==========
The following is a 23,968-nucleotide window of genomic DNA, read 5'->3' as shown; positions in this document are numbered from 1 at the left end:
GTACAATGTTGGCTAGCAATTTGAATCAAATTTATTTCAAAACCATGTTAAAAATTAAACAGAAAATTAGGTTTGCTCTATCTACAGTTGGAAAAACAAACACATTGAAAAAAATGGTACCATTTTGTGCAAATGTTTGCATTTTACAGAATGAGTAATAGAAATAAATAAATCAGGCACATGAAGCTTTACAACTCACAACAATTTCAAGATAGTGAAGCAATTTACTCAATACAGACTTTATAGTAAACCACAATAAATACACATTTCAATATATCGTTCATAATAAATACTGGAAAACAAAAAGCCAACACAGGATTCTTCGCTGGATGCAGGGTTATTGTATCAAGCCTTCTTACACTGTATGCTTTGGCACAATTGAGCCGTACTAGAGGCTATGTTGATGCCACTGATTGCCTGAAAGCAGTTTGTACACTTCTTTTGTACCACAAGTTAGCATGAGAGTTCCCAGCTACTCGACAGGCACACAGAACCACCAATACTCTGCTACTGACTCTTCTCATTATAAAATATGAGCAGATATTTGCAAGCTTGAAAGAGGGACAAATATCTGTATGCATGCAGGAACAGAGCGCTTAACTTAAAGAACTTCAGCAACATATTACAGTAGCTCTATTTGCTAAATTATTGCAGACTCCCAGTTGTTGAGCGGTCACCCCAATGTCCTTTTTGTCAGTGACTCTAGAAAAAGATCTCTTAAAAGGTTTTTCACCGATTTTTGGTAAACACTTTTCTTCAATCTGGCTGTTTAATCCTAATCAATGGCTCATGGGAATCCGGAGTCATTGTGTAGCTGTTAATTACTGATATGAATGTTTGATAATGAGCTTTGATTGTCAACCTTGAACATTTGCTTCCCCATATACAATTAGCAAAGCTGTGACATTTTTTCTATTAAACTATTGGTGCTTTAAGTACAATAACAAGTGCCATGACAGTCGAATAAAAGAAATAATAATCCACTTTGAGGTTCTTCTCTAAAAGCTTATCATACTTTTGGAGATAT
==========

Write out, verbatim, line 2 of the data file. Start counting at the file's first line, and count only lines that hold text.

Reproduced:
GTACAATGTTGGCTAGCAATTTGAATCAAATTTATTTCAAAACCATGTTAAAAATTAAACAGAAAATTAGGTTTGCTCTATCTACAGTTGGAAAAACAAACACATTGAAAAAAATGGTACCATTTTGTGCAAATGTTTGCATTTTACAGAATGAGTAATAGAAATAAATAAATCAGGCACATGAAGCTTTACAACTCACAACAATTTCAAGATAGTGAAGCAATTTACTCAATACAGACTTTATAGTAAACCACAATAAATACACATTTCAATATATCGTTCATAATAAATACTGGAAAACAAAAAGCCAACACAGGATTCTTCGCTGGATGCAGGGTTATTGTATCAAGCCTTCTTACACTGTATGCTTTGGCACAATTGAGCCGTACTAGAGGCTATGTTGATGCCACTGATTGCCTGAAAGCAGTTTGTACACTTCTTTTGTACCACAAGTTAGCATGAGAGTTCCCAGCTACTCGACAGGCACACAGAACCACCAATACTCTGCTACTGACTCTTCTCATTATAAAATATGAGCAGATATTTGCAAGCTTGAAAGAGGGACAAATATCTGTATGCATGCAGGAACAGAGCGCTTAACTTAAAGAACTTCAGCAACATATTACAGTAGCTCTATTTGCTAAATTATTGCAGACTCCCAGTTGTTGAGCGGTCACCCCAATGTCCTTTTTGTCAGTGACTCTAGAAAAAGATCTCTTAAAAGGTTTTTCACCGATTTTTGGTAAACACTTTTCTTCAATCTGGCTGTTTAATCCTAATCAATGGCTCATGGGAATCCGGAGTCATTGTGTAGCTGTTAATTACTGATATGAATGTTTGATAATGAGCTTTGATTGTCAACCTTGAACATTTGCTTCCCCATATACAATTAGCAAAGCTGTGACATTTTTTCTATTAAACTATTGGTGCTTTAAGTACAATAACAAGTGCCATGACAGTCGAATAAAAGAAATAATAATCCACTTTGAGGTTCTTCTCTAAAAGCTTATCATACTTTTGGAGATAT